It is easy to get caught up in the politics of the Supreme Court, especially with the unexpected death of Antonin Scalia and the fight over his replacement. But meanwhile, the court is still hearing important cases.
This week saw oral arguments about a Texas law that requires stringent new standards on abortion clinics that will force many of them to close. The issue is whether these standards impose an “undue burden” on a woman’s right to abortion. Texas claims that these standards are required to “protect women’s health”.
Justice Ruth Bader Ginsburg shot a huge hole in the arguments for the law. The law would shutter a clinic in El Paso, Texas, but Texas argued successfully at the appeals level that this did not pose an undue burden because residents of El Paso could merely go to a clinic in a town across the border in New Mexico.
Ginsburg pointed out the hypocrisy of this argument. If Texas is arguing that this law is required to protect women’s health, then sending women to a clinic across state lines, where the same standards don’t exist, has them claiming that these standards are not important. Or as Ginsburg put it “If that’s all right for the women in the El Paso area, why isn’t it right for the rest of the women in Texas?”
Also hypocritical is that abortion clinics are being singled out as requiring tougher standards, while clinics that perform significantly more dangerous procedures (like colonoscopies) are allowed far more lax standards.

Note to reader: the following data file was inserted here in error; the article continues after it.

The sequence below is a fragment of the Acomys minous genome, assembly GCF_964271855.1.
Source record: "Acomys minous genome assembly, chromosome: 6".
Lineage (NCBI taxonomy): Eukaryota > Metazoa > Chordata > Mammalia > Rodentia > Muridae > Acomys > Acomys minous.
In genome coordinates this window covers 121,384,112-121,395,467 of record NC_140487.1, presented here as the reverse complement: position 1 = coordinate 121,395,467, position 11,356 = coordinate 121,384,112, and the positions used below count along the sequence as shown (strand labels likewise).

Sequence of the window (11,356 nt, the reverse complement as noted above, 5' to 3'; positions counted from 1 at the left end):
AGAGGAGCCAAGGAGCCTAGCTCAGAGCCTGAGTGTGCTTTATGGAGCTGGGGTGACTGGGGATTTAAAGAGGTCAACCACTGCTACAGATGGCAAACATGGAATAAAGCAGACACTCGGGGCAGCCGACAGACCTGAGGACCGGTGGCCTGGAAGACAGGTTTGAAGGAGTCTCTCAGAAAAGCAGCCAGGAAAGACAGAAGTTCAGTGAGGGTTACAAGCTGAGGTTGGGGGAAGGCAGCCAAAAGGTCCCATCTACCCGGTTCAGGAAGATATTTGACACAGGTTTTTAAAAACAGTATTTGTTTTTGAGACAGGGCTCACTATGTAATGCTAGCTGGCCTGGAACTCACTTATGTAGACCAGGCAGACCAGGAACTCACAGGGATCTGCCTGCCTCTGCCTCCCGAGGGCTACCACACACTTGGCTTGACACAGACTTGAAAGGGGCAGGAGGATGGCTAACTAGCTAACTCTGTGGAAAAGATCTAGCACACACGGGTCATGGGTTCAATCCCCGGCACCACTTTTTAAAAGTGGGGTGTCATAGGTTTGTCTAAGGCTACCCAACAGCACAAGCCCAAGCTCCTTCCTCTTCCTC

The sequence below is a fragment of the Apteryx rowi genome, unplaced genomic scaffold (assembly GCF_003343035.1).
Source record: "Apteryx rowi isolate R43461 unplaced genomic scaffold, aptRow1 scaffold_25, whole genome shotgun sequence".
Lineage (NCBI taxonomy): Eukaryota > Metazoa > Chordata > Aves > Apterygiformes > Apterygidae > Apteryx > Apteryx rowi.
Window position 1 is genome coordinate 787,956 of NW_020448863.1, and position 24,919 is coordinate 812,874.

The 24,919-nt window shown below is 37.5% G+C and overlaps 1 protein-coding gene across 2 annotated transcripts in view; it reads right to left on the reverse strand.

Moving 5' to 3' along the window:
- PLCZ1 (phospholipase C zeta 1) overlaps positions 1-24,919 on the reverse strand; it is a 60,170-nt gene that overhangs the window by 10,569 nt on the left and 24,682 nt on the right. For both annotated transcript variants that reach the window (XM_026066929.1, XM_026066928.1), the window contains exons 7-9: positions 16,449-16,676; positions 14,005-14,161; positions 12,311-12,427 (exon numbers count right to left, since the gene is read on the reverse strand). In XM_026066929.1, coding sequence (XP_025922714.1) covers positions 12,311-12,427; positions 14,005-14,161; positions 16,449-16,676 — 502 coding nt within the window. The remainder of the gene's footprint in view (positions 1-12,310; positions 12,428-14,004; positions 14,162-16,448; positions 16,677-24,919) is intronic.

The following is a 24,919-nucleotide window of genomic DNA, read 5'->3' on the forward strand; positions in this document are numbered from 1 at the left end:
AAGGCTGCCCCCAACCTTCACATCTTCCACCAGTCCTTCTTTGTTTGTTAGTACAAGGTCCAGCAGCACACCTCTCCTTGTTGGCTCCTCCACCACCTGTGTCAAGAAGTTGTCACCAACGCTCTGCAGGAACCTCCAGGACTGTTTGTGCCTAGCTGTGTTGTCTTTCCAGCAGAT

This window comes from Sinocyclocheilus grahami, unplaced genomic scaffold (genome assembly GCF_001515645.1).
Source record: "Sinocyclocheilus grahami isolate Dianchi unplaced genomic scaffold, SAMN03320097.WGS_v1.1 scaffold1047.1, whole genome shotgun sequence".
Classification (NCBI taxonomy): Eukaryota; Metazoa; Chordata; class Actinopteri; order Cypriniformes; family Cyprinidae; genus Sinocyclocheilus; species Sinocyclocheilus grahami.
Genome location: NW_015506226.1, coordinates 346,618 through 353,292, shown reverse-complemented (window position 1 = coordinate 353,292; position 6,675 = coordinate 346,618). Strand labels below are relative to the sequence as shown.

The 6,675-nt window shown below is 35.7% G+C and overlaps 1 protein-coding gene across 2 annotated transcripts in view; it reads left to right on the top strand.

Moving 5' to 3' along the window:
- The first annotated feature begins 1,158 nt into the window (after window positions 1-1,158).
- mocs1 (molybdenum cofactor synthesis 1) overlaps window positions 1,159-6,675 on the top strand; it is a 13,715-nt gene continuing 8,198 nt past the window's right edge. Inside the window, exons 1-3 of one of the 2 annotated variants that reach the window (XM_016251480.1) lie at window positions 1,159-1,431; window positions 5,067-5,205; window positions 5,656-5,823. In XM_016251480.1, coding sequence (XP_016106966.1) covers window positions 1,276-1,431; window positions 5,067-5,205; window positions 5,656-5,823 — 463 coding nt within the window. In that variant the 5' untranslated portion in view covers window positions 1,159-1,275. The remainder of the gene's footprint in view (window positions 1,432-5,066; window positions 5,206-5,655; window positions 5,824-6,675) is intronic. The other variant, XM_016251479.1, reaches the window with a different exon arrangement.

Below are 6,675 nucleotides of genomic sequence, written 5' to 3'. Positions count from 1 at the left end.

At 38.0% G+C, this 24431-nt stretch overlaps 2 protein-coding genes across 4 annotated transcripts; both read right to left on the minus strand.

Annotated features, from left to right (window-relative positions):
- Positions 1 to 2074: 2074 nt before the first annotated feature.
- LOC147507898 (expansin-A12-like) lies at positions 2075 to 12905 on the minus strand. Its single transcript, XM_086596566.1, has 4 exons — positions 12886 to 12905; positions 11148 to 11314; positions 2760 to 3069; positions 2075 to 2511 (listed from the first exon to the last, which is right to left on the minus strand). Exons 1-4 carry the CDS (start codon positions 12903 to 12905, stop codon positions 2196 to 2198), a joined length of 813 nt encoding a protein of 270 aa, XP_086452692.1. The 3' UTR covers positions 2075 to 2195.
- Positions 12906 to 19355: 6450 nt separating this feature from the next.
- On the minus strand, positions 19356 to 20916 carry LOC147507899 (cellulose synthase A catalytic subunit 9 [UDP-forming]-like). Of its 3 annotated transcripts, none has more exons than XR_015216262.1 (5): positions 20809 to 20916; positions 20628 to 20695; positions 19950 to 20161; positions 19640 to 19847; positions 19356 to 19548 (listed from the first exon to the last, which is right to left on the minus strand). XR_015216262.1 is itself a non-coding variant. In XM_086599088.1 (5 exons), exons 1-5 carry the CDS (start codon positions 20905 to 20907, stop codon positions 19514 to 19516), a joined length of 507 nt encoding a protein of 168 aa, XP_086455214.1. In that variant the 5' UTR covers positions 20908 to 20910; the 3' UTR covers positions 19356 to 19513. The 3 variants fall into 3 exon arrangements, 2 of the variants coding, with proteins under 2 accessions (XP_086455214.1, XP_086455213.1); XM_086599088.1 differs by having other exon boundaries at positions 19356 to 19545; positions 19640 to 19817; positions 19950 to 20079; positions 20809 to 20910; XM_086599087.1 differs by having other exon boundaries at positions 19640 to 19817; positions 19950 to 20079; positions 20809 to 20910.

While not part of the Supreme Court arguments, I also have to point out the hypocrisy of conservatives who fight against the smallest restrictions against the right to own guns, completely ignoring the obvious safety issues. But the same people argue, without evidence, that safety is a valid reason to severely restrict a woman’s constitutional right to privacy.
One of the requirements of the law is that the doctors performing abortions have admitting privileges in nearby hospitals. Justice Breyer asked to be pointed to the list in the filing of women who had complications due to the fact that their Dr did not have admitting privileges. The attorney for TX conceded that there were none. So, like the voter ID laws that have been passed, this was a law that sought to fix a problem that did not exist.
The Texas law appears to be a pretext. They can’t ban abortion, so they try and impinge upon it. Same technique was tried with the old moment of silence laws that attempted to to get around the school prayer prohibition.
Nonetheless, can a pretext be truly “hypocritical?” Perhaps the correct word might be “disingenuous.”